EU students at universities in England, Wales and Scotland will continue to be treated the same as home students in the first intake after Brexit.
Education Secretary Damian Hinds says EU students starting in autumn 2019 will pay the same tuition fees as English students and their access to support will be unchanged.
This status will last for the duration of their degree courses.
Mr Hinds said he wanted to provide “clarity and certainty”.
The Scottish government has already made a similar commitment to EU students starting in Scottish universities in autumn 2019 – which will mean they will continue to pay no tuition fees.
The Welsh government also announced on Monday that EU students starting courses in Wales in 2019 would be treated as home students.
No ‘cliff edge’
For universities, worried about their student numbers and finances, it means there will be no “cliff edge” for recruitment from the EU immediately after Brexit in March 2019.
It might also be seen as a conciliatory gesture, ahead of negotiations in which the UK’s universities hope to maintain access to a share of 100bn euros (£89bn) of EU research funding.
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The education secretary also repeated the prime minister’s promise that tuition fees in England will be frozen at £9,250 while a review is being carried out.
There are about 135,000 EU students in UK universities and vice-chancellors recently called for “urgent clarification” about the status of EU students who might apply for courses beginning in autumn 2019.
So far there is no long-term decision or reciprocal deal on how UK students in the EU, or EU students in the UK, will be treated post-Brexit.
If EU students were to be classified as overseas students, their fees would be much higher which could deter them from studying in the UK.
It would also be likely to make it more expensive for UK students in EU universities, such as in the Netherlands.
But the education secretary has announced a guarantee for EU students applying to universities in England for 2019-20, that they will continue to have “home fee status” beyond the UK’s departure from the EU.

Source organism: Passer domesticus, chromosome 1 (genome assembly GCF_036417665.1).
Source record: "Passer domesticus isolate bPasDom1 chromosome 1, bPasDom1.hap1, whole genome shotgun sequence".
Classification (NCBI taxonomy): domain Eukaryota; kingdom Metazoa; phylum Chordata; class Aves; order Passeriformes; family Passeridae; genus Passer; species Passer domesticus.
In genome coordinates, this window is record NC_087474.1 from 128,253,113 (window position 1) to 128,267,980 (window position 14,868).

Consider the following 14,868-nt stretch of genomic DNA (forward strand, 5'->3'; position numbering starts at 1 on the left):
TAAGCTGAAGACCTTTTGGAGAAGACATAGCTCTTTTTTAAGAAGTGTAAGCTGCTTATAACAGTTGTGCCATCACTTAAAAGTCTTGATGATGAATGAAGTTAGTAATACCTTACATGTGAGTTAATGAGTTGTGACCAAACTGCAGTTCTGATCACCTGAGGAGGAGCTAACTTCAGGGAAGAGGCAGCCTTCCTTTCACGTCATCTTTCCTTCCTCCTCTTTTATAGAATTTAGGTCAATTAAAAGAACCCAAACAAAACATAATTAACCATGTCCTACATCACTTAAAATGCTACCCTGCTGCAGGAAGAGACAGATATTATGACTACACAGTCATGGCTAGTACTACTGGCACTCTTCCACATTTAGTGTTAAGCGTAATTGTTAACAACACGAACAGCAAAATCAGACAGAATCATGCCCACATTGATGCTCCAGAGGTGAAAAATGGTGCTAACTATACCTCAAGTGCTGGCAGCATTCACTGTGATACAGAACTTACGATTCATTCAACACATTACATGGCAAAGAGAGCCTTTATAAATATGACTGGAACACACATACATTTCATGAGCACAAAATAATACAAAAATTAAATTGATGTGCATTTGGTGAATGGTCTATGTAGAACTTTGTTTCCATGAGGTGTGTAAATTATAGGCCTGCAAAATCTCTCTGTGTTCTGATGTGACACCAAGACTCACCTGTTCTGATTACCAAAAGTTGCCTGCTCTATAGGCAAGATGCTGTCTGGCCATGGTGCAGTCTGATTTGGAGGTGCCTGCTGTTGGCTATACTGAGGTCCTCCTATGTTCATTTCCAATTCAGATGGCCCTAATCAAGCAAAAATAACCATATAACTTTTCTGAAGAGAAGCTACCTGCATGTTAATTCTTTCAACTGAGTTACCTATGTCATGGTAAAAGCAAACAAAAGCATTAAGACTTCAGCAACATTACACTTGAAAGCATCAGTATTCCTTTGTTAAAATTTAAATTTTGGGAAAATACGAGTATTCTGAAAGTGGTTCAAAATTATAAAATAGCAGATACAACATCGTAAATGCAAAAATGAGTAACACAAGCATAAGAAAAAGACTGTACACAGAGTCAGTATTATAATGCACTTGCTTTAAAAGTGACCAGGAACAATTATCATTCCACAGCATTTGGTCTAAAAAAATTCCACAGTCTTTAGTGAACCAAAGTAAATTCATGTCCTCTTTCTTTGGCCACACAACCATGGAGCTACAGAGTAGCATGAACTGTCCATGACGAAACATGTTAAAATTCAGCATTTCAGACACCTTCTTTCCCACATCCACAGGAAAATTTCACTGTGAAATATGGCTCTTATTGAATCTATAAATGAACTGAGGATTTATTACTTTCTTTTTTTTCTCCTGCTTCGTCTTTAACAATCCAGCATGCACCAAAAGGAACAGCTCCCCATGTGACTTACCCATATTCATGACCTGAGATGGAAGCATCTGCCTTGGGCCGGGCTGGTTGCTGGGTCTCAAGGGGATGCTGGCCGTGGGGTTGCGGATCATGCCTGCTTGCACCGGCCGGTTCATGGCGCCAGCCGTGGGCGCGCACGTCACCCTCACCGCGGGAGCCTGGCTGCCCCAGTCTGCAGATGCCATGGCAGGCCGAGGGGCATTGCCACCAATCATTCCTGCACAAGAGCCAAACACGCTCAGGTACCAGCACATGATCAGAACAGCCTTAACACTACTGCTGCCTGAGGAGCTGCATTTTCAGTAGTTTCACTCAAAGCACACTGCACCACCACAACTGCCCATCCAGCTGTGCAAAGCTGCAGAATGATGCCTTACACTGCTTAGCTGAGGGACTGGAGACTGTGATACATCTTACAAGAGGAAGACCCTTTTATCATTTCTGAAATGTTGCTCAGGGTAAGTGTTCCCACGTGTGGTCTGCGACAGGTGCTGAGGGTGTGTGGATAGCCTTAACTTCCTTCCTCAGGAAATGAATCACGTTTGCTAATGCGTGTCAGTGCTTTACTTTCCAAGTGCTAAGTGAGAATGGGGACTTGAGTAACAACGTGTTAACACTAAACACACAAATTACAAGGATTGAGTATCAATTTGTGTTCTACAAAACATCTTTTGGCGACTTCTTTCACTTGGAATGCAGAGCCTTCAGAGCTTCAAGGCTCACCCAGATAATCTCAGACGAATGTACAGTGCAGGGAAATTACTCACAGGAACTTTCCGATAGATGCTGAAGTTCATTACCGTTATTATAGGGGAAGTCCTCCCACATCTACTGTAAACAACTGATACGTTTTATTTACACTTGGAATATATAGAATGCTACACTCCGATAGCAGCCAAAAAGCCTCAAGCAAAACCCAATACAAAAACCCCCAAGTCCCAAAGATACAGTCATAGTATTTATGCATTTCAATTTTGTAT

This stretches out funding until the summer of 2023 for those on three-year degree courses.
For those applying from the EU in following years, the level of fee is likely to depend on wider Brexit negotiations.
‘Matter of urgency’
EU students in the UK are most concentrated in Russell Group universities, London institutions and in Scotland.
At University College London there are more than 4,400 EU students – almost 10% of its total. The University of Edinburgh has 3,600 EU students, about 11% of its total.
The London School of Economics has almost 2,000 EU students, representing almost 18% of its students. Cambridge has more than 2,500 EU students, about 13%.
Top 10 UK universities with the highest proportion of EU students
- University of Aberdeen
- London School of Economics
- Imperial College London
- Queen Margaret University, Edinburgh
- School of Oriental and African Studies, London
- University of the Arts, London
- University of Cambridge
- University of Essex
- King’s College London
- Edinburgh Napier and University College London
Universities UK warned the government in June that it was a “matter of urgency” that students from the EU should be given information on future fee levels, otherwise it would put at risk their “great economic and academic value”.
The government has now provided this reassurance for at least the first year after Brexit.
“Students from the EU make an important contribution to the universities sector and it is a testament to our system that so many students from abroad choose to come and study here,” said Mr Hinds.
“Today we are providing clarity and certainty on their fees for the duration of their courses.”
Alistair Jarvis, chief executive of Universities UK, said it would provide “much needed clarity for EU students and for universities”.